The South Sudan Teacher Education Program (SSTEP) is a three-year, nationwide program supported by the United States Agency for International Development that focuses on strengthening primary school education.
Malawi primary schools face issues of large classes, high repetition rates, and teachers who resort to lectures and other marginally effective rote learning techniques to teach crowded classrooms. The Malawi Tikwere! (Let’s go up!) program uses interactive radio instruction (IRI) broadcasts to address these issues and bring student-centered instruction to primary schools countrywide.
STEP works with the Ministry of National Education (MEN for its initials in French) to build the capacity of its personnel to offer high-quality training and support to Madagascar’s growing numbers of teachers and schools. Based on STEP’s successful pilot program in the provinces of Toliara, Fianarantsoa, and Tamatave, MEN is expanding the program nationally with technical assistance from EDC.
The Mali USAID/ PHARE program (Programme Harmonisé d’Appui au Renforcement de l’Education) supports the Malian Ministry of Education’s efforts to improve the quality of elementary education, with an emphasis on literacy. This five-year program works nationally, reaching over 40,000 classrooms and 500,000 students. Known as “Road to Reading” in English, the program will produce and broadcast Interactive Radio Instruction (IRI) programs for grades 1–6 with dual instructional objectives for teachers and students.
The Educational Quality Improvement Program 3 (EQUIP3) is a Leader-with-Associate Award that is designed to improve earning, learning, and skill development opportunities for out-of-school youth in developing countries.
The Southern Sudan Interactive Radio Instruction (SSIRI) project is a program of the Southern Sudan Ministry of Education, Science and Technology (MoEST). Four SSIRI activities provide learning opportunities for children, adults, and teachers in South Sudan.
THELEARNINGVILLAGE: IRI programs based on the Southern Sudanese Primary School Syllabus.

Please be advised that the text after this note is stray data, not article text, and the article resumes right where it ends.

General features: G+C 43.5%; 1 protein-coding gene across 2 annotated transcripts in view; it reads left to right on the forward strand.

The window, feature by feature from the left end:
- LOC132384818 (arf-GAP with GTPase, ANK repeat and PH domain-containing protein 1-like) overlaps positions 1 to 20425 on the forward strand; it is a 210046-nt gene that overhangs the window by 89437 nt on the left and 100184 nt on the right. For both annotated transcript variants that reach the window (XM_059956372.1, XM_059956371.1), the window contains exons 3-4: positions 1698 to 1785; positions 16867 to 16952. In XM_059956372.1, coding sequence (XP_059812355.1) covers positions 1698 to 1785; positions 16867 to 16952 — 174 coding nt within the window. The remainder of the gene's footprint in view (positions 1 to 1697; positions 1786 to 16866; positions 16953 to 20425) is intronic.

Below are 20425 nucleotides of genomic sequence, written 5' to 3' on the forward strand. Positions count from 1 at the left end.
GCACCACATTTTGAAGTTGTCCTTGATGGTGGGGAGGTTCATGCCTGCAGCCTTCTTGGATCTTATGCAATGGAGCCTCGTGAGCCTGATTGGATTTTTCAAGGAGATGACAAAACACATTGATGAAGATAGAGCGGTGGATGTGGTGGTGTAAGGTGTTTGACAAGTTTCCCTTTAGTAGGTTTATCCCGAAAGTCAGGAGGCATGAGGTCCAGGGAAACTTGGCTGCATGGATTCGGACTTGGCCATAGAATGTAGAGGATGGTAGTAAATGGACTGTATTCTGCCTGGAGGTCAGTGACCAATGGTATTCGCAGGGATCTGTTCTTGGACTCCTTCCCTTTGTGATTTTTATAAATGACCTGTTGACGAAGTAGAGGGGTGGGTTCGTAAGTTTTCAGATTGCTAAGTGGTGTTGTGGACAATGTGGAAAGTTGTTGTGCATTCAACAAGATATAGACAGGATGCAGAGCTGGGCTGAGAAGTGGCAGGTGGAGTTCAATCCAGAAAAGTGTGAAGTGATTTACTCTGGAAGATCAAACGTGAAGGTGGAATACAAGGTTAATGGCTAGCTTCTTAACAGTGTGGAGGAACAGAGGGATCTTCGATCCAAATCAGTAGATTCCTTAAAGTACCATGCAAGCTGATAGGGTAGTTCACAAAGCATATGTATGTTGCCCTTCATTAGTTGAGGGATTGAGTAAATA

The Garissa Youth Project (G-Youth Project) aims to empower youth in Kenya make sound career and life decisions as they transition from high school to the next phase of their lives. The project is also building the capacity of local institutions and networks to sustain the much-needed services that G-Youth will provide.
Funded by the State Department, EDC’s Darfur News and Information Service encourages constructive dialogue, mitigates tensions, and builds the capacity of Darfuri radio journalists to increase the provision of news and information in the region. This two year project offers news, information, and an educational shortwave broadcast service in Arabic, Fur, Masalit, and Zagawa for internally displaced persons (IDPs) and other vulnerable populations in Darfur. Special attention is given to explaining the Darfur Peace Agreement.
The Akazi Kanoze Youth Livelihoods Project, an EQUIP3 Associate Award, aims to develop a thriving youth livelihood support system in Rwanda to increase the prosperity of not only youth, but also the public and private institutions that support and benefit from youths’ productive engagement in Rwandan society. To achieve this goal, Akazi Kanoze will provide youth in Kigali with market-relevant life and work readiness training and support, hands-on training opportunities, and links into the employment and self-employment job market.
The Literacy, Language, and Learning Initiative (L3) helps Rwanda’s Ministry of Education (MINEDUC) develop and implement new national standards for literacy (in English and Kinyarwanda) and numeracy, aiming to improve students’ reading and mathematics skills in grades 1 to 4, as well as their English language proficiency. In partnership with MINEDUC, L3 works with pre-service and in-service facilitators to introduce proven reading and mathematics teaching strategies and with community volunteers to support struggling learners.